USB-C-Adapter-Tester is a device to test USB-C-to-USB-A/Micro-USB cables and adapters for conformity with the USB standard.
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readme.md

readme.md

USB-C-Adapter-Tester is a device to test USB-C-to-USB-A/Micro-USB cables and adapters for conformity with the USB standard. Such USB-C adapters should use a 56k resistor connecting the 5 V line to the CC (Channel Configuration) line to signal to the downstream device (e.g., smartphone) that it should not draw more than standard USB power. However, some cables and adapters use smaller resistor values resulting in excessive current drawn by the downstream USB-C device, which might damage the upstream USB device providing power.

USB-C-Adapter-Tester consists of a hardware and a software part:

  • circuit board (PCB) for connecting the USB-C cable/adapter under test
  • software based on the Arduino platform

Eagle files and PDFs for the hardware (schematics, board layout) can be found in folder pcb. The software can be found in folder src.

Hardware

The tester hardware as depicted in the figures below consists of a microcontroller (Atmega 328p; same chip as the Arduino UNO) featuring an Analog-to-Digital Converter (ADC). The ADC measures the voltage drop along a 5.1k resistor (actually, two separate 5.1k resistors on different channels of the ADC since USB-C features two CC lines so you can plug-in the USB-C cable either way). Knowing the resistance and the voltage drop measured by the ADC, the microcontroller calculates the current (ICC) flowing on the CC line. If ICC is within the specified range (80 uA +- 20 % according to the standard), an LED signaling a "good" cable is turned on from an GPIO pin. If it is outside the range, another LED signaling a "bad" cable is turned on.

USB-C Tester Device USB-C Tester Device

The cable to be checked is connected to an USB host or charger to power the microcontroller. The good old Atmega 328p can be powered from 5V, which is the voltage provided by standard USB-A and Micro-USB.

Since the internal voltage reference of the Atmega might not be very precise, an external 2.5 V voltage reference diode is used as reference for the ADC.

As soon as the cable under test is plugged in, the microcontroller starts measuring the voltage drop along the 5.1k resistor using the ADC, translates the voltage to current (R = V/I), compares the measured current to the allowed current range (80 uA +- 20 %), and switches on the corresponding "good" or "bad cable" LED.

Programming the Microcontroller

The code is implemented for the Arduino platform.

The device is programmed through an in-system programmer port (6 pin ISP) with the following standard layout:

MISO <-- 1 2 --> VCC
 SCK <-- 3 4 --> MOSI
 RST <-- 5 6 --> GND

To prepare the Atmega, program the following fuses (note that "0" means that the fuse is programmed):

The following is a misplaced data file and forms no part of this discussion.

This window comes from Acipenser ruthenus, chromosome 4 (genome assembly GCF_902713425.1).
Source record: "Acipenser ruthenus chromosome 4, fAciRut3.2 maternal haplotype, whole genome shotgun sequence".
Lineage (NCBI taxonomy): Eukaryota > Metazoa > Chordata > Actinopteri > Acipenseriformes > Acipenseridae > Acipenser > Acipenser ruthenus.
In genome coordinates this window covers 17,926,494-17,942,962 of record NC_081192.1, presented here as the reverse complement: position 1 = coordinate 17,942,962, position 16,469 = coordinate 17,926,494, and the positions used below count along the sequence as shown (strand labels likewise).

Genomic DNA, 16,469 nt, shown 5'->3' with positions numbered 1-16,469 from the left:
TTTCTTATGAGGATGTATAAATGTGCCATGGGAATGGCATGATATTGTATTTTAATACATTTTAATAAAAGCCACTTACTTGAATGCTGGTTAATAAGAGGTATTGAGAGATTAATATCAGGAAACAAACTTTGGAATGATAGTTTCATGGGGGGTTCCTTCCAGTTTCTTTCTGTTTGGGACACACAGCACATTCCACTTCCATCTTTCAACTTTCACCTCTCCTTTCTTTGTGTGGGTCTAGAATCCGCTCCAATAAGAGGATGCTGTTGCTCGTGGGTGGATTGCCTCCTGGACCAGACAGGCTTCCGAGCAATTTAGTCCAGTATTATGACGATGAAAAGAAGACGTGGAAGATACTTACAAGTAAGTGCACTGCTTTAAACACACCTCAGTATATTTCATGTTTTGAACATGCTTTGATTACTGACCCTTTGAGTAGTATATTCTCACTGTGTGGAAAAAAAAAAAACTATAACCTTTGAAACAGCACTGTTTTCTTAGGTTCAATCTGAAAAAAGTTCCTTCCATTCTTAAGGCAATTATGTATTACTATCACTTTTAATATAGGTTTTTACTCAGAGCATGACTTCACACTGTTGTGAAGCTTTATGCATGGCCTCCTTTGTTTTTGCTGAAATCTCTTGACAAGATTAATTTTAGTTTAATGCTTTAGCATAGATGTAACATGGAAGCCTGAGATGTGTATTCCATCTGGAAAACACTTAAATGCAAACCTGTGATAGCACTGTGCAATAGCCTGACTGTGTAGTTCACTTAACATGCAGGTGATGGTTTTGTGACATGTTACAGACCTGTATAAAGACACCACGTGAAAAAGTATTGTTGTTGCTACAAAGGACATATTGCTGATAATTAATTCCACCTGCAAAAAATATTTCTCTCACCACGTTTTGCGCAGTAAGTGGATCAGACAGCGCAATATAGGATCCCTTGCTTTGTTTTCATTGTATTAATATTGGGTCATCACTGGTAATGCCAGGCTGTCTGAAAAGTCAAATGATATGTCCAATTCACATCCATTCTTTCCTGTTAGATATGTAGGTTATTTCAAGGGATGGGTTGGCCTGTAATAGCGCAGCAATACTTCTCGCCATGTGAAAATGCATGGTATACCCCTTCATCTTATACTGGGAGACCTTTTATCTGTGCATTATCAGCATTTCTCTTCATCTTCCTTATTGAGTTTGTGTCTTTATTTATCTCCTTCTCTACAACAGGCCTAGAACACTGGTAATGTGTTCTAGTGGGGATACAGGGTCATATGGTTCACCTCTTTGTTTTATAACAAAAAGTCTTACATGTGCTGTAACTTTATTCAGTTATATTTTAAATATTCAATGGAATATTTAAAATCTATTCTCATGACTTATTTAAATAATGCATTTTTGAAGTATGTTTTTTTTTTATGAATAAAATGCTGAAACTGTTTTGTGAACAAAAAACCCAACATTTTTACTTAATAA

• CKSEL = 0010: use internal 8 MHz RC oscillator
  • CKDIV8 = 1: 8 MHz system clock (do not divide the 8 MHz internal clock by 8)
  • SPIEN = 0: enable serial programming
  • BODLEVEL = 101: brown-out detection set to 2.7 V
  • SUT = 00: lowest possible startup time (6 CK from power-down; since we use BOD, we do not need additional waiting time for the power source to come up)

Using avrdude, the command looks like this (you might need to execute this command as root):

$ avrdude -c usbasp -p m328p -U lfuse:w:0xc2:m -U hfuse:w:0xd9:m -U efuse:w:0x05:m

Make sure to compile your code for the correct board (Atmega 328p at 8 MHz). In the repository, you will find a suitable board definition for the Arduino IDE (see folder board_definition). Copy the directory atmega328_8MHz into the folder hardware in your Arduino sketchbook. Then you should find and select the board called ATmega328P @ 8 MHz under the menu item Tools/Board.

Compiling generates a hex file that you need to program the Atmega. This hex file is a little hidden in the temporary build directory of the Arduino IDE. If you use Linux and Arduino IDE 1.6, have a look at the /tmp directory. After hitting the compile button in the Arduino IDE, search for the latest hex file called usb-c-adapter-tester.cpp.hex in a temporary directory named /tmp/build.... If you have found the hex file, you can flash it using avrdude (again, you might need to be root):

$ avrdude -p m328p -c usbasp -v -U flash:w:/tmp/build6535101126624677692.tmp/usb-c-adapter-tester.cpp.hex

Licensing

USB-C-Adapter-Tester uses two licenses for open hardware and software, respectively:

  • The software (source code) is licensed under the Apache License 2.0
  • The hardware (schematic diagrams, circuit board layouts, hardware documentation) is licensed under the CERN Open Hardware Licence v1.2

Both licenses are included in the repository.